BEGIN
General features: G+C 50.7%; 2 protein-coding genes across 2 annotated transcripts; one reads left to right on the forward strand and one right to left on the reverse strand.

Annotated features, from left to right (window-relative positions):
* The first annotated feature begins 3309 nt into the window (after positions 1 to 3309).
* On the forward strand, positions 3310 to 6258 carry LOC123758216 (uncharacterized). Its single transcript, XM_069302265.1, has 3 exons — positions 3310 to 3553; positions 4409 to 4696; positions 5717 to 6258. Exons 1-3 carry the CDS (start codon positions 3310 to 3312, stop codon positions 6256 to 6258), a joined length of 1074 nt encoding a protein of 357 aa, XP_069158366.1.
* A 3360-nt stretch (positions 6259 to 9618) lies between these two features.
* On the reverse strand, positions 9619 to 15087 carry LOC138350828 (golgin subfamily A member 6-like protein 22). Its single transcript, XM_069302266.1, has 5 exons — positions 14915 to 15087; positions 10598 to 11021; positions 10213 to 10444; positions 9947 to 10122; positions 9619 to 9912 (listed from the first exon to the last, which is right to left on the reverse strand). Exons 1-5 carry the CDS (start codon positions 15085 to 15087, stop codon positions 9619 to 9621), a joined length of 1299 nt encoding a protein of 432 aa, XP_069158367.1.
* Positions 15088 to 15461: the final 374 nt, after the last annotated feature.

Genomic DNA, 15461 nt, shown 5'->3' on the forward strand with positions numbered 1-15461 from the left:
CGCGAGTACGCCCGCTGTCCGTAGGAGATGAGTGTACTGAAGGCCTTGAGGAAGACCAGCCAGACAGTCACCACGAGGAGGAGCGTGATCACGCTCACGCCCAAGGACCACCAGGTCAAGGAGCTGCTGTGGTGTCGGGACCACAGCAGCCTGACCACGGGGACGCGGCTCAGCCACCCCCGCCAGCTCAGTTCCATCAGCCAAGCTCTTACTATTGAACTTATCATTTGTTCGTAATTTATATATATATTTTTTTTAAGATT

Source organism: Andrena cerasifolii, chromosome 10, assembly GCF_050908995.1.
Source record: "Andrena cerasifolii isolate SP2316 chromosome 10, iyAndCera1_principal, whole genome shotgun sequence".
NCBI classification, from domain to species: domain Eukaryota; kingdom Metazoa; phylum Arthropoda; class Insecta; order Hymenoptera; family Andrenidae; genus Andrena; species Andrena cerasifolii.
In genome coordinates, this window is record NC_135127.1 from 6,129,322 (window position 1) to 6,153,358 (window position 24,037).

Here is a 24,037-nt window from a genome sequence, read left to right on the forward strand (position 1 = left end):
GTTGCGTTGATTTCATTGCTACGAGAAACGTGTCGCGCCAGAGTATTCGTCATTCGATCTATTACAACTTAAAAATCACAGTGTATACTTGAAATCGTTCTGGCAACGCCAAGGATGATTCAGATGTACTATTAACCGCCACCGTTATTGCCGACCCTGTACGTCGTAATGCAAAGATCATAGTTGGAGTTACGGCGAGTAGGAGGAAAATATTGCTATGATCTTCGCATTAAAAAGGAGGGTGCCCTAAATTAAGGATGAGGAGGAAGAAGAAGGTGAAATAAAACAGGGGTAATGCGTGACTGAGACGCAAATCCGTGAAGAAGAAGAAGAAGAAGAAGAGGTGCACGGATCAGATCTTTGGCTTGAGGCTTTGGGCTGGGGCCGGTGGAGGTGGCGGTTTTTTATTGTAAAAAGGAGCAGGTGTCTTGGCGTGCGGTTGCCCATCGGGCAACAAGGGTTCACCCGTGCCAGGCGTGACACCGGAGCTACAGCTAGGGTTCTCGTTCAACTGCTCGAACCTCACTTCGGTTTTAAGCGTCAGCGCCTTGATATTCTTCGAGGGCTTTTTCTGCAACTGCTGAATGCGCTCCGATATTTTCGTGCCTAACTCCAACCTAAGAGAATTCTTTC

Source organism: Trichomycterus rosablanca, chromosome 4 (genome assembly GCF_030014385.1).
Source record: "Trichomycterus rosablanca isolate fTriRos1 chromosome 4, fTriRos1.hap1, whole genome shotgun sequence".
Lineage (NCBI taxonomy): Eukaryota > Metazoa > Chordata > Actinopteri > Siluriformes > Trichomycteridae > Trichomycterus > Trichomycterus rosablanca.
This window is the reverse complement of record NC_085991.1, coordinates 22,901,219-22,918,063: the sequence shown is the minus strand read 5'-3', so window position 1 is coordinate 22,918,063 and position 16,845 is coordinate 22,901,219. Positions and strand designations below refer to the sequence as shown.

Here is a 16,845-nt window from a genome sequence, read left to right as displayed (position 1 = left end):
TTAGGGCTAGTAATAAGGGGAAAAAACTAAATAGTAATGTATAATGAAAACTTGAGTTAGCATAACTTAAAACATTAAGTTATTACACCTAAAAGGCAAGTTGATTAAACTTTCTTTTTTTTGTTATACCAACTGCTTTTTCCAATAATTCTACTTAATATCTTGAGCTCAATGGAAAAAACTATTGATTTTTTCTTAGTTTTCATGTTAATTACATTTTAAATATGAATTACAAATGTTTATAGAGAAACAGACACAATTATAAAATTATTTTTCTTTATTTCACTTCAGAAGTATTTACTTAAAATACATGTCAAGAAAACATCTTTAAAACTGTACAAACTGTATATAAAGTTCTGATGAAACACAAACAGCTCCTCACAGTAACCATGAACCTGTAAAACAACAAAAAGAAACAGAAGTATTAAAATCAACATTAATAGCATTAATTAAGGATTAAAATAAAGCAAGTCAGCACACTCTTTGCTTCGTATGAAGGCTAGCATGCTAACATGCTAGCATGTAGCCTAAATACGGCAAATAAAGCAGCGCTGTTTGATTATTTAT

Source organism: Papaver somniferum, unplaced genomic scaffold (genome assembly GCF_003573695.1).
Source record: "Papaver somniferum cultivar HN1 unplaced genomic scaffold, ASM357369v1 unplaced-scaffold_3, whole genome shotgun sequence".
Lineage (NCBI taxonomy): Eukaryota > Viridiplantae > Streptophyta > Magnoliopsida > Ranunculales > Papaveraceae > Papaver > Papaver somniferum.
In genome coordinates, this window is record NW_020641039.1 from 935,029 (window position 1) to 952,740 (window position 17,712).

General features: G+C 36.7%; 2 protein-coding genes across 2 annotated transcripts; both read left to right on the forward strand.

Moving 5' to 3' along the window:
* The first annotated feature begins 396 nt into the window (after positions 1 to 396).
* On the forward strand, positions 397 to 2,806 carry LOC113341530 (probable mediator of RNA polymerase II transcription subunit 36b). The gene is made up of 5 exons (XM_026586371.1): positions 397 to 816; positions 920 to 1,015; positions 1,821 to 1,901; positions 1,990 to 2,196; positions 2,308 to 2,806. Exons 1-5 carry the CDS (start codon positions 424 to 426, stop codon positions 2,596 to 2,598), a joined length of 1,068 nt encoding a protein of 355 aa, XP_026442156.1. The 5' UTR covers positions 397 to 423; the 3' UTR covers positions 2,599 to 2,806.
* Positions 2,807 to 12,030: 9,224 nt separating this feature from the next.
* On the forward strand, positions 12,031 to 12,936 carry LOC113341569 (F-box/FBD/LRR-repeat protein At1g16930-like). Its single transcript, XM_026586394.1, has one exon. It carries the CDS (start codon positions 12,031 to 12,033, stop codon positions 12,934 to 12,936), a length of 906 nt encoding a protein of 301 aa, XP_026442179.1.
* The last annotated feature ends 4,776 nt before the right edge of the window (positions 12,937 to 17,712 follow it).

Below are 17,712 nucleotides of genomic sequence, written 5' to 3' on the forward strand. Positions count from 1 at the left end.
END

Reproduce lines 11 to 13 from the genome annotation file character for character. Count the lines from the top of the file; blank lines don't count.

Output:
Source record: "Andrena cerasifolii isolate SP2316 chromosome 10, iyAndCera1_principal, whole genome shotgun sequence".
NCBI classification, from domain to species: domain Eukaryota; kingdom Metazoa; phylum Arthropoda; class Insecta; order Hymenoptera; family Andrenidae; genus Andrena; species Andrena cerasifolii.
In genome coordinates, this window is record NC_135127.1 from 6,129,322 (window position 1) to 6,153,358 (window position 24,037).